Freddie Mitchell: I Banged My Head and Committed Tax Fraud
by Terri Eyden on
By Teresa Ambord
When Freddie Mitchell entered his plea deal last March, he'd live to regret it, he now says. The former Philadelphia Eagles wide receiver thought the plea deal was the best way to go after an investigation showed he was neck deep in tax fraud. Mitchell had been charged with helping a former IRS agent entice another pro athlete to file a bogus tax return (see "NFL's Freddie Mitchell Pleads Guilty in Tax Fraud Case ").
At the time of the plea deal, Mitchell was looking at up to ten years in prison and a maximum fine of $250,000. He returned to a Florida court in late October to hear his fate. Naturally he was hoping to get no prison time and just get by with probation, or at least a minimum sentence. Ultimately, he was sentenced to thirty-seven months in prison.
So while he did get a much-reduced sentence, he's not a happy man. He took a plea deal to avoid a trial, he told FOX Sports. The problem is, he seemed to think he had a story that was compelling enough to secure him a "get-out-of-jail-free" card.
Mitchell told the judge he didn't have criminal tendencies, in spite of his involvement in the fraud; rather, it was all those concussions he's suffered on the football field that led him down the wrong path.
The Head Bangs Made Me Do It
He told reporters he'd gotten four or five concussions while playing at UCLA. Later, as a professional, he suffered more head injuries but didn't always report them for fear of being labeled "damaged goods."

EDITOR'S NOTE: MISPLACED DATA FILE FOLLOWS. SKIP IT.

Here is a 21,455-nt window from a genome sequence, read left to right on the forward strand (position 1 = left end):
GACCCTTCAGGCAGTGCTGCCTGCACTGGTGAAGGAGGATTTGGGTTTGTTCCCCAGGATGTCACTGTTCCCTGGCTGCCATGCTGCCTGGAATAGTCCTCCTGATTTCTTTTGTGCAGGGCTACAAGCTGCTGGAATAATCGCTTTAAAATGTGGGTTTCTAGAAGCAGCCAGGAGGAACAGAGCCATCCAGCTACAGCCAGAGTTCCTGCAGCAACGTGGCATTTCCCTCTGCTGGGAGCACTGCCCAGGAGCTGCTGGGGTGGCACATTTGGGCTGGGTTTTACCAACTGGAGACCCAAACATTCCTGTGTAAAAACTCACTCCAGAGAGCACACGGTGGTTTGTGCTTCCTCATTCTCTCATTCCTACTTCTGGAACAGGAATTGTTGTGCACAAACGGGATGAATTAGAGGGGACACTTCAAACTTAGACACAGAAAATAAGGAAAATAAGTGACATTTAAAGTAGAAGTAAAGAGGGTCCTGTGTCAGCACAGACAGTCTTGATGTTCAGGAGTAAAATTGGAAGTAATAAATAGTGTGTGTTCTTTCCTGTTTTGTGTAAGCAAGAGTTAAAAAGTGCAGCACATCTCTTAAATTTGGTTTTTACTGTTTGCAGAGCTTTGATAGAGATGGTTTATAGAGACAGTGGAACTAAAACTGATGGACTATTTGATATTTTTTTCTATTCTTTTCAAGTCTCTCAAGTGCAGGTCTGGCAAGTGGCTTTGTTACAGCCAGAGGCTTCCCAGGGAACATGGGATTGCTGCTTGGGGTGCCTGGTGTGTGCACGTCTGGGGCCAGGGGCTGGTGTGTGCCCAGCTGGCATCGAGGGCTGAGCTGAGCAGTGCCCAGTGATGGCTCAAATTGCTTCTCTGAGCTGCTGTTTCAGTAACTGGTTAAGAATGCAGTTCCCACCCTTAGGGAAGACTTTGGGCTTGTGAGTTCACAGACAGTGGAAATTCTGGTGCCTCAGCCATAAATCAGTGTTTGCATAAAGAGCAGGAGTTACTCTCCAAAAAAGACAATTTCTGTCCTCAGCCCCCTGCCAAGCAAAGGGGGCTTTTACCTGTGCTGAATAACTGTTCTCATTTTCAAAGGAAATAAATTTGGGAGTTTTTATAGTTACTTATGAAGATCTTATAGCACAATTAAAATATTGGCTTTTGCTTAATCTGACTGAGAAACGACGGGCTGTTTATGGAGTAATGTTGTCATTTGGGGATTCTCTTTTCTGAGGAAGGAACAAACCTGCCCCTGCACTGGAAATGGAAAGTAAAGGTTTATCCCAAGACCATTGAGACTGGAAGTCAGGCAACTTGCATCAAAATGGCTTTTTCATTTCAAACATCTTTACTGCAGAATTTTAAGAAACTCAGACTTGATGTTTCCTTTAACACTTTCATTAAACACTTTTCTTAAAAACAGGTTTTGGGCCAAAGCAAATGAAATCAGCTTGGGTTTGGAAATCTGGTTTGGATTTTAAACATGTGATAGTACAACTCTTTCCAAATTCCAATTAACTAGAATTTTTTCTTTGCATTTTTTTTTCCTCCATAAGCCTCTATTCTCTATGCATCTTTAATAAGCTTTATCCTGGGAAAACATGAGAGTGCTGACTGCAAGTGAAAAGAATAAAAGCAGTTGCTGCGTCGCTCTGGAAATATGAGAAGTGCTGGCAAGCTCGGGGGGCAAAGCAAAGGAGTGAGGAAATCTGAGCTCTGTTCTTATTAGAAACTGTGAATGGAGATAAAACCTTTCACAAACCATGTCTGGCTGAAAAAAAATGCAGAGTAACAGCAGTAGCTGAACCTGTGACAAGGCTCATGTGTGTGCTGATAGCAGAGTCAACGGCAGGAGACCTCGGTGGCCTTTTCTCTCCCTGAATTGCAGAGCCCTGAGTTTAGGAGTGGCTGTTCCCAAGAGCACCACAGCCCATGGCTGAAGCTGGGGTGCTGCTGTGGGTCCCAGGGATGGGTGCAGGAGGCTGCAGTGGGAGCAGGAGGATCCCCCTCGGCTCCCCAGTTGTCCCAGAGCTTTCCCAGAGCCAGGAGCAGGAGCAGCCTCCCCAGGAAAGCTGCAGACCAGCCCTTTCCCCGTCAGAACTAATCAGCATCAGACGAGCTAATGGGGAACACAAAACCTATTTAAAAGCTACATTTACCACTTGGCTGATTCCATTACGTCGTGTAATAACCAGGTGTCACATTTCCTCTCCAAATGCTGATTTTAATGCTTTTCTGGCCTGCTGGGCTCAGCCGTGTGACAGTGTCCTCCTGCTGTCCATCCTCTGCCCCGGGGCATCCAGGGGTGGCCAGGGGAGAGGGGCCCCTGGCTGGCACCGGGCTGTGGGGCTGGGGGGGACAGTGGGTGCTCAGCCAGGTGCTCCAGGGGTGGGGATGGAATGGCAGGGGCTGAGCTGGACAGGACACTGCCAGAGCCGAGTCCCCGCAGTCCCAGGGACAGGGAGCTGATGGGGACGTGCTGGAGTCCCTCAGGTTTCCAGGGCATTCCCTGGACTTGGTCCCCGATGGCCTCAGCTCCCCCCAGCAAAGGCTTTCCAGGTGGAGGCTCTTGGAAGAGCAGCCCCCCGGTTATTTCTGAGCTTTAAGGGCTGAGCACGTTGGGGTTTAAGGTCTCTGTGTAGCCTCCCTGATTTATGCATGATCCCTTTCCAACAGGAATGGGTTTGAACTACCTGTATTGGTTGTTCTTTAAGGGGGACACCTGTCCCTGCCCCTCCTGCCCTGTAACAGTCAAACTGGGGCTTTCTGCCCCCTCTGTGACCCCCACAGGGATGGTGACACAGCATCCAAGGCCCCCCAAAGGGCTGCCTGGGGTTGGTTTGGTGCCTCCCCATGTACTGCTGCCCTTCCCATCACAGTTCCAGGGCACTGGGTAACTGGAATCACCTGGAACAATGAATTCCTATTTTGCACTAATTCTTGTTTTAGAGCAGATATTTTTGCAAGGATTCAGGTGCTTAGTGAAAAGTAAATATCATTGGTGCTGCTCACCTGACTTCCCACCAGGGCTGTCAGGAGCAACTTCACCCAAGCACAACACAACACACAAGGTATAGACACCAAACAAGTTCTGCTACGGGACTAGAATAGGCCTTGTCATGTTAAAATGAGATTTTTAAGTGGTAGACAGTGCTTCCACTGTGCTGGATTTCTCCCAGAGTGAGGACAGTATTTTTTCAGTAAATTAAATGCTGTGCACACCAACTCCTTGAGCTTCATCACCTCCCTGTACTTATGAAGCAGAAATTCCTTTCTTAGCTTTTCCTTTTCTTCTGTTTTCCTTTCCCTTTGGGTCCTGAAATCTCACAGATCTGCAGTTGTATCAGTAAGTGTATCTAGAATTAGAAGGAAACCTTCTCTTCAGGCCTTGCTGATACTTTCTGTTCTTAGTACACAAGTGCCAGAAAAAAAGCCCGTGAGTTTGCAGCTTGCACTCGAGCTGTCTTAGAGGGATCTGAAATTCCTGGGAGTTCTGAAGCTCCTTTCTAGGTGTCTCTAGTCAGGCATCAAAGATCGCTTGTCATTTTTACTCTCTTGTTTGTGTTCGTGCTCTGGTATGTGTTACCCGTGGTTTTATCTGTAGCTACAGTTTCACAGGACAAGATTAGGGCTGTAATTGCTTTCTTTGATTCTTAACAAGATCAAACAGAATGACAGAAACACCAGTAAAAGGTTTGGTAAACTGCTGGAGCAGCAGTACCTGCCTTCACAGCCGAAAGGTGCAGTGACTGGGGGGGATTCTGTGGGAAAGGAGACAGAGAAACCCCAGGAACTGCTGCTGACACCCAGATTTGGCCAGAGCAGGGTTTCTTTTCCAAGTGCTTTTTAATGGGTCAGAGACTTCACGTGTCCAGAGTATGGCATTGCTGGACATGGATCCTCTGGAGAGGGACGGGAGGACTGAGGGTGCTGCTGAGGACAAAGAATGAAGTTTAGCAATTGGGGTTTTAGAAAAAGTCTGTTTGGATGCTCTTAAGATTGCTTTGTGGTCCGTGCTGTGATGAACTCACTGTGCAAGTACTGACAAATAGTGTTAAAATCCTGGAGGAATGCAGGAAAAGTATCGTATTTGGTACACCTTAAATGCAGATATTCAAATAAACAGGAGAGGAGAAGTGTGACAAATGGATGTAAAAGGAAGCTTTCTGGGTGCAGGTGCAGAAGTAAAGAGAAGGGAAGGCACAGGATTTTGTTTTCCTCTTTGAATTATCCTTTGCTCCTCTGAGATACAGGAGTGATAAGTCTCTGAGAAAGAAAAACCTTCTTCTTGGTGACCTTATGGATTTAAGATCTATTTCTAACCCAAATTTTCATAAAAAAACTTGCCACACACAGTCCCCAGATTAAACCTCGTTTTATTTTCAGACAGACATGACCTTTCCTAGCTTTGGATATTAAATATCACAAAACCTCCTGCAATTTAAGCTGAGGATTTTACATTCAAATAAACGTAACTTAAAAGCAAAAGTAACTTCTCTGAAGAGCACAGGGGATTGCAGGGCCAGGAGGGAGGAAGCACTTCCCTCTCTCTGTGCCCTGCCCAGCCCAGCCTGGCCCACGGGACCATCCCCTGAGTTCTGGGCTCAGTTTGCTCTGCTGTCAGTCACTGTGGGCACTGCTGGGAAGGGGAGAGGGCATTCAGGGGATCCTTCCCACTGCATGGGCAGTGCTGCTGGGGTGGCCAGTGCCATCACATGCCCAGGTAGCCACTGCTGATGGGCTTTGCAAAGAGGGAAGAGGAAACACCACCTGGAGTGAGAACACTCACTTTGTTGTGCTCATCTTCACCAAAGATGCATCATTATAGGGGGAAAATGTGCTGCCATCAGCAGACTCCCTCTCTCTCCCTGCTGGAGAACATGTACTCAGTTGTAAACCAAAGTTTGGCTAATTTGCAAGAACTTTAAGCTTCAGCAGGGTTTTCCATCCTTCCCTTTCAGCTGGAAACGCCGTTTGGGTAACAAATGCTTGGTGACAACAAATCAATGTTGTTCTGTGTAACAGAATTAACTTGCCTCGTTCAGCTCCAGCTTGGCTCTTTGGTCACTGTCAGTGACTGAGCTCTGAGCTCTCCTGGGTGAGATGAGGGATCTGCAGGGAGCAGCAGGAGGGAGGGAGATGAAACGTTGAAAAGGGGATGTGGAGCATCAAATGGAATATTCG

When asked about medical documentation of his concussions, Mitchell said he does indeed have a document that explains, thanks to the injuries, he's "extremely gullible and naïve to a lot of things that are happening." Still, he's not exactly claiming the concussions made him commit the crime. His theory is, the head bangs made him an easy target for other people with criminal intent. "The truth of the fact is this brain injury allowed me to be victimized by being lured into a failed attempt by an IRS agent."
Mitchell says he does plan to appeal and is hoping to talk to Attorney General Eric Holder.
When asked if he had a statement for the public, he wanted to make one thing clear. "I can't say I am sorry for committing a crime that I didn't even know I committed." Every player gets scammed, he said. "Everybody has made a bad investment but I am getting punished for being scammed by an IRS agent. That's the situation," Mitchell said. The fact that he made it to age thirty-four without a criminal record should count for something, he said, especially when there were opportunities everywhere. "Growing up with many temptations, I can proudly say I did not choose that route. I'm not that guy."